Commuters crossing the street
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How the Pandemic Delayed the Dreams of a Beijing Bedroom Community

Lockdowns and provincial border controls frustrate commuters of Yanjiao, a well-known satellite town of Beijing in Hebei province

Two years after she moved out of Beijing and into neighboring Hebei province to save money, Liu Han is now seriously considering paying more than double what she now spends in rent to move back to the capital—at least she’ll be able to go to work more regularly that way.

The 27-year-old originally from Sichuan province, who works in finance and asked to be identified by a pseudonym, claims she has spent less than a month in total working physically at her office in Beijing since the start of this year. Liu’s normally smooth 35-kilometer commute from her apartment in Yanjiao, a town in Hebei province, has been interrupted multiple times this year by pandemic-control measures that locked down neighborhoods, tightened checkpoints on the highway, and sometimes, barred all residents of the town from entering the metropolis across the Chaobai River.

The latest lockdown on Liu’s residential compound ended on May 4, “but it doesn’t matter to those of us who work in Beijing, because we still can’t enter the city,” Liu tells TWOC—referring to what she believes is a common experience among residents in her compound, largely inhabited by commuters like herself.

Less than 20 years ago, there was little other than farmsteads in Yanjiao, administered by the city of Sanhe in Hebei province. Since then, low costs and less restrictive property-ownership laws have attracted an estimated half a million commuters who own or rent homes in Yanjiao while crossing provincial lines to work in Beijing, often daily or weekly.

Until the pandemic, it was a 30-minute drive to Beijing’s CBD in good traffic, or about an hour’s journey by bus to connect up with Beijing’s subway system (though it’s still not for the faint-of-heart, as buses could be standing-room only or require drowsy commuters to queue at 5:30 a.m. to avoid traffic). In the evening, one can make the reverse journey, or catch various ride-sharing or illegal taxi services via WeChat (or touts outside the subway station at Guomao). But for the last two-and-a-half years, even the most determined commuters are finding it’s too high a price for their Beijing dreams.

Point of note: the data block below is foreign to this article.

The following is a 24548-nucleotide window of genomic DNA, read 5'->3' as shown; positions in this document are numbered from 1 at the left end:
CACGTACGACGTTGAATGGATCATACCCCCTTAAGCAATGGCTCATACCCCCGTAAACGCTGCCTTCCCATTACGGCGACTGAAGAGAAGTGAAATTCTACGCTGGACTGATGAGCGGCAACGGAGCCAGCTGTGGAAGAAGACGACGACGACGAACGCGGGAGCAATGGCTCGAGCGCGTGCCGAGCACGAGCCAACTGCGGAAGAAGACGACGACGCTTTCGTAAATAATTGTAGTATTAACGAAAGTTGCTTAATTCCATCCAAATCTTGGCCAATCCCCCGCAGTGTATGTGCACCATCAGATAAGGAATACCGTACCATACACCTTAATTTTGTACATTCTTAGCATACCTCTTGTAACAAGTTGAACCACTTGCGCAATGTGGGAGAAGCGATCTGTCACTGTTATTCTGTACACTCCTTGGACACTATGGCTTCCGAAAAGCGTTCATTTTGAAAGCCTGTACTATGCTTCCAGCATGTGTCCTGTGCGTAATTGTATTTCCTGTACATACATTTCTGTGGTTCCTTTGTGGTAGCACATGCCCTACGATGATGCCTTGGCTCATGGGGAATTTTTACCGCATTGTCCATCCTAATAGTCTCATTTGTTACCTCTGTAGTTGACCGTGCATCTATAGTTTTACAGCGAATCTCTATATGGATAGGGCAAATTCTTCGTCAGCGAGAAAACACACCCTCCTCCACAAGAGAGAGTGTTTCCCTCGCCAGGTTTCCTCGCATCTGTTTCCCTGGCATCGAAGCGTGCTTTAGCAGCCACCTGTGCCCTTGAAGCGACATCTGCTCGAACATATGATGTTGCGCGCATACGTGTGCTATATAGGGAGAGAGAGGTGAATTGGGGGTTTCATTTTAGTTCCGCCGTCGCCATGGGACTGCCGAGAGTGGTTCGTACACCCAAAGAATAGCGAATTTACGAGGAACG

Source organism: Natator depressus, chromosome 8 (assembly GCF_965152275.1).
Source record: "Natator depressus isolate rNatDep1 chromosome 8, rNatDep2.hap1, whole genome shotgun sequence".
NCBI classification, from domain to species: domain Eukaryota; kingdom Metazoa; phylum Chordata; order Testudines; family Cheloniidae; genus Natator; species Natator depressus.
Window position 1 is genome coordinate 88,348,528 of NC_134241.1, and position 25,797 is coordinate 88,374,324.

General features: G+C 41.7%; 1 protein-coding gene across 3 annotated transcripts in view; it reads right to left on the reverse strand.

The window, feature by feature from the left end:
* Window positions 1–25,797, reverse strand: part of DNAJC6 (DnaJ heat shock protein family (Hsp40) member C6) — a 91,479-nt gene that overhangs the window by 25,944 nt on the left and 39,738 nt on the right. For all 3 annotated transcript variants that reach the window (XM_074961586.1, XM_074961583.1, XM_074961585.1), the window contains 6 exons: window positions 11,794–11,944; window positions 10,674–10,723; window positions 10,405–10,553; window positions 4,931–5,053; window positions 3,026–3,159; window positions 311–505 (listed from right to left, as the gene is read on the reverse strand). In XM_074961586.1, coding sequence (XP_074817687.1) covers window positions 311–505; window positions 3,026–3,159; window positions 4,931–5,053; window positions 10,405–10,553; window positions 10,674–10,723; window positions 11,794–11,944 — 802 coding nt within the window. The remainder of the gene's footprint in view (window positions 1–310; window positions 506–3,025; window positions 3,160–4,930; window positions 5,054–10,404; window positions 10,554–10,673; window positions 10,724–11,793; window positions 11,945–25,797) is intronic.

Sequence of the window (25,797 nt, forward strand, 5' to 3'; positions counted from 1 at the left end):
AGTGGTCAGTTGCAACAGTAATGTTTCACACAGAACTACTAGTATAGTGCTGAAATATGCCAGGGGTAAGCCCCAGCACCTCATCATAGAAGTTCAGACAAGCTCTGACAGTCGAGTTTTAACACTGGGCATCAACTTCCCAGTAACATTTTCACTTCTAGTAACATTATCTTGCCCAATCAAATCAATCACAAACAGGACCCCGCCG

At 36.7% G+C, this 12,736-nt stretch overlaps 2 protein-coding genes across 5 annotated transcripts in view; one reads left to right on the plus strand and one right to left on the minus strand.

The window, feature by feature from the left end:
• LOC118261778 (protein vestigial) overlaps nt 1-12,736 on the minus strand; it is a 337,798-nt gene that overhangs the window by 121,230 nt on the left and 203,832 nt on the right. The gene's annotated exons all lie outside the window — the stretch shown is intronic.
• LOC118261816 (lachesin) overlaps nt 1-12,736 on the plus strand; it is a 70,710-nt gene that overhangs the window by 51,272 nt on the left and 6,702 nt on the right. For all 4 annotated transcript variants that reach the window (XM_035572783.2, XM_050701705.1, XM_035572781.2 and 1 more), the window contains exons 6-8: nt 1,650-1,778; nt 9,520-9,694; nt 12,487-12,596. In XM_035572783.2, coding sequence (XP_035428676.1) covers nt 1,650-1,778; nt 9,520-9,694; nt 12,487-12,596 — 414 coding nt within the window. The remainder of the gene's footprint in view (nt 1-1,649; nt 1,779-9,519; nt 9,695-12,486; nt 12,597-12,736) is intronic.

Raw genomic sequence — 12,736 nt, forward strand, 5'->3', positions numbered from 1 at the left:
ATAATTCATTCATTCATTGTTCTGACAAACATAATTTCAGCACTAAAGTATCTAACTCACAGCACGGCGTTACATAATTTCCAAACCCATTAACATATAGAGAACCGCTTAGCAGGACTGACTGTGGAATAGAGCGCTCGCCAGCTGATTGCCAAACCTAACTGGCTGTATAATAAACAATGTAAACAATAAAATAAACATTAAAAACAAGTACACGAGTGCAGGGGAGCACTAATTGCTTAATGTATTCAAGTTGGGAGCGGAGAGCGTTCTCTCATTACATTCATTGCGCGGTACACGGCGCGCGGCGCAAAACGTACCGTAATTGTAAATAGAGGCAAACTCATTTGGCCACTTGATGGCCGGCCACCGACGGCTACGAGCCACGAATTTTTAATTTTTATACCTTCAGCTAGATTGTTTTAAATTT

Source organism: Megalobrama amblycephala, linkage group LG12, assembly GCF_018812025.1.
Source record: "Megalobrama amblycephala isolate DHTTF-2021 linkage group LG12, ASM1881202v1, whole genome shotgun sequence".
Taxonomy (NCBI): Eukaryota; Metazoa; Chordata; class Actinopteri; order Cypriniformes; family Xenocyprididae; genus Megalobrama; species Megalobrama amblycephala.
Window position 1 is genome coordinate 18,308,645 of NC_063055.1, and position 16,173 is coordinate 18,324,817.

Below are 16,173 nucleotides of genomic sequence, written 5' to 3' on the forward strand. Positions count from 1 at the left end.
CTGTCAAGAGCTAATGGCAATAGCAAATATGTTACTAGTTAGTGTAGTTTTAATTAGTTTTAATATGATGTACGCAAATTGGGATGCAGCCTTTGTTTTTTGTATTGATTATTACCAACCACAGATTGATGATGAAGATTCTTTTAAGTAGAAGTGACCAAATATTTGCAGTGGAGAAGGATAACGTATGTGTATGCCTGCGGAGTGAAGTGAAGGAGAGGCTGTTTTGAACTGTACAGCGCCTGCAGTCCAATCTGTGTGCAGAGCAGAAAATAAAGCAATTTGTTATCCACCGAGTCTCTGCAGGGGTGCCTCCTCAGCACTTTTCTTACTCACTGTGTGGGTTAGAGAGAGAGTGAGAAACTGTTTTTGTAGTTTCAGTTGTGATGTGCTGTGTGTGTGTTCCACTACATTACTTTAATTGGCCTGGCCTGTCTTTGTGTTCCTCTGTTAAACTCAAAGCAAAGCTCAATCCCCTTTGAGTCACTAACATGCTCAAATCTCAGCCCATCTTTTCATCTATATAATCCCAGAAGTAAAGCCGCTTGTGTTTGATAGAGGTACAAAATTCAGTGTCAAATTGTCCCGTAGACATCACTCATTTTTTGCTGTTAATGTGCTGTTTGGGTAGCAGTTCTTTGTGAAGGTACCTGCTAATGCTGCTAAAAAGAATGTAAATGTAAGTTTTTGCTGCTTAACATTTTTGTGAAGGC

Liu’s daily commute to work, consisting of catching a bus and transferring to the subway, used to take an hour and 40 minutes each way; but since the pandemic began, it can take up to 3 hours–and that’s when regulations allow her into the capital at all.

The rules are complex, subject to change according to the severity of an outbreak, and vary depending on the direction of the crossing. When crossing from Yanjiao to Beijing in the morning, every person on the bus (which can fit up to 50) has to get out and have their epidemic documents checked: ID, a green “travel code” on their mobile phone, and a negative nucleic-acid test result, either within the past 48 hours or two weeks. A return journey to Yanjiao used to require a negative test result obtained within 48 hours, but now requires the inspection of a commuter pass and a green travel code. Both sides take time, forming huge queues.

Commuters in Yanjiao line up to board express buses into Beijing in the morning

Commuters in Yanjiao line up to board express buses into Beijing in the morning (VCG)

Since the start of 2022, the situation has only gotten worse. Yanjiao can now experience a total lockdown, with residents enjoined not to leave the town, if there are just a handful of cases, whereas Beijing’s current strategy is to close down only the compound of an infected person and trace their close contacts. Adding to the sense of unequal treatment are perceptions that Hebei authorities are prioritizing Beijing’s well-being over their own population’s: Sanhe issued a lockdown order on March 15 that made exceptions for logistics workers and companies that supplied the capital city.

Liu estimates that since the start of this year, movement has been restricted in Yanjiao for a total of 56 days, with the longest stretch being 25 days between March 12 and April 5, as Chinese cities step up their efforts to tackle the more infectious omicron variant of the virus. Now, Liu fears for her job due to her prolonged absences—either as a salary cut or being laid off. “It’s overkill,” she tells TWOC.